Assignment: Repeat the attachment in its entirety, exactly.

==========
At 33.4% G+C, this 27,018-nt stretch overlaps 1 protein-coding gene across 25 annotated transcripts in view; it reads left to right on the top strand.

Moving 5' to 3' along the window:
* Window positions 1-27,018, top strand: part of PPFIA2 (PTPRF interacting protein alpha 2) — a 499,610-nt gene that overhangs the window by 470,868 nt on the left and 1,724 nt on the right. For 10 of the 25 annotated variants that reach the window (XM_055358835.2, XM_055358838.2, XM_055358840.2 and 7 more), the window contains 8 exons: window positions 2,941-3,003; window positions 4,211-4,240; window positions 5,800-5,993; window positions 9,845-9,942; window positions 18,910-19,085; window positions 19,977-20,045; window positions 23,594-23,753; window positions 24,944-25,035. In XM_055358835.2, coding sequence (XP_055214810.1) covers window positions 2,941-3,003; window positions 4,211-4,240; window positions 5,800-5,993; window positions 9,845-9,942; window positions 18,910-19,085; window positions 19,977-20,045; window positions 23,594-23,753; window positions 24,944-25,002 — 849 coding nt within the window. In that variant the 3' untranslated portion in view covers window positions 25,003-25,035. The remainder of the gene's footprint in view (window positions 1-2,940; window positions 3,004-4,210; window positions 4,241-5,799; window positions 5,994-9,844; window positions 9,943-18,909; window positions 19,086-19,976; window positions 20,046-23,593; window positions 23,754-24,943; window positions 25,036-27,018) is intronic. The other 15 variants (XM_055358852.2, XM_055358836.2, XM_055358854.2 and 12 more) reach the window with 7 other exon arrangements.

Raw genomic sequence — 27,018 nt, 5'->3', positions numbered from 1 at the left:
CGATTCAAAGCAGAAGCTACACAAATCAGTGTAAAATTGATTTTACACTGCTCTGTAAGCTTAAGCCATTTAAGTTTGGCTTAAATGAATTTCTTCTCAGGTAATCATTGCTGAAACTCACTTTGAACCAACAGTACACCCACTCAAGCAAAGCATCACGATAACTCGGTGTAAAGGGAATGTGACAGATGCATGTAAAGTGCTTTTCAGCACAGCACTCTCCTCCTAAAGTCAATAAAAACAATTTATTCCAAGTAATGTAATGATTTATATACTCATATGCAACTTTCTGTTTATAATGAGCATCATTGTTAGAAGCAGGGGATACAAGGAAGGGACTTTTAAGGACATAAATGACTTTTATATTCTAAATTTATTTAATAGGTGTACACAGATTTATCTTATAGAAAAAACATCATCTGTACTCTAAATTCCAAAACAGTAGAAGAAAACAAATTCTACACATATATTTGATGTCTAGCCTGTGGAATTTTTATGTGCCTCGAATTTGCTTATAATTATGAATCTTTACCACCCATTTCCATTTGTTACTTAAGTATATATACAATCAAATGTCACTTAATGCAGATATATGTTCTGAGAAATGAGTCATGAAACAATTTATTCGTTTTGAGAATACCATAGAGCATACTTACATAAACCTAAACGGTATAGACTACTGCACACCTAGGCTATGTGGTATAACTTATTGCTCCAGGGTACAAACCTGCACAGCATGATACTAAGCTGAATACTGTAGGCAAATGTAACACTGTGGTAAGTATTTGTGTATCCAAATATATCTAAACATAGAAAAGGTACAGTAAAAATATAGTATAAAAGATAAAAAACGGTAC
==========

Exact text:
At 33.4% G+C, this 27,018-nt stretch overlaps 1 protein-coding gene across 25 annotated transcripts in view; it reads left to right on the top strand.

Moving 5' to 3' along the window:
* Window positions 1-27,018, top strand: part of PPFIA2 (PTPRF interacting protein alpha 2) — a 499,610-nt gene that overhangs the window by 470,868 nt on the left and 1,724 nt on the right. For 10 of the 25 annotated variants that reach the window (XM_055358835.2, XM_055358838.2, XM_055358840.2 and 7 more), the window contains 8 exons: window positions 2,941-3,003; window positions 4,211-4,240; window positions 5,800-5,993; window positions 9,845-9,942; window positions 18,910-19,085; window positions 19,977-20,045; window positions 23,594-23,753; window positions 24,944-25,035. In XM_055358835.2, coding sequence (XP_055214810.1) covers window positions 2,941-3,003; window positions 4,211-4,240; window positions 5,800-5,993; window positions 9,845-9,942; window positions 18,910-19,085; window positions 19,977-20,045; window positions 23,594-23,753; window positions 24,944-25,002 — 849 coding nt within the window. In that variant the 3' untranslated portion in view covers window positions 25,003-25,035. The remainder of the gene's footprint in view (window positions 1-2,940; window positions 3,004-4,210; window positions 4,241-5,799; window positions 5,994-9,844; window positions 9,943-18,909; window positions 19,086-19,976; window positions 20,046-23,593; window positions 23,754-24,943; window positions 25,036-27,018) is intronic. The other 15 variants (XM_055358852.2, XM_055358836.2, XM_055358854.2 and 12 more) reach the window with 7 other exon arrangements.

Raw genomic sequence — 27,018 nt, 5'->3', positions numbered from 1 at the left:
CGATTCAAAGCAGAAGCTACACAAATCAGTGTAAAATTGATTTTACACTGCTCTGTAAGCTTAAGCCATTTAAGTTTGGCTTAAATGAATTTCTTCTCAGGTAATCATTGCTGAAACTCACTTTGAACCAACAGTACACCCACTCAAGCAAAGCATCACGATAACTCGGTGTAAAGGGAATGTGACAGATGCATGTAAAGTGCTTTTCAGCACAGCACTCTCCTCCTAAAGTCAATAAAAACAATTTATTCCAAGTAATGTAATGATTTATATACTCATATGCAACTTTCTGTTTATAATGAGCATCATTGTTAGAAGCAGGGGATACAAGGAAGGGACTTTTAAGGACATAAATGACTTTTATATTCTAAATTTATTTAATAGGTGTACACAGATTTATCTTATAGAAAAAACATCATCTGTACTCTAAATTCCAAAACAGTAGAAGAAAACAAATTCTACACATATATTTGATGTCTAGCCTGTGGAATTTTTATGTGCCTCGAATTTGCTTATAATTATGAATCTTTACCACCCATTTCCATTTGTTACTTAAGTATATATACAATCAAATGTCACTTAATGCAGATATATGTTCTGAGAAATGAGTCATGAAACAATTTATTCGTTTTGAGAATACCATAGAGCATACTTACATAAACCTAAACGGTATAGACTACTGCACACCTAGGCTATGTGGTATAACTTATTGCTCCAGGGTACAAACCTGCACAGCATGATACTAAGCTGAATACTGTAGGCAAATGTAACACTGTGGTAAGTATTTGTGTATCCAAATATATCTAAACATAGAAAAGGTACAGTAAAAATATAGTATAAAAGATAAAAAACGGTAC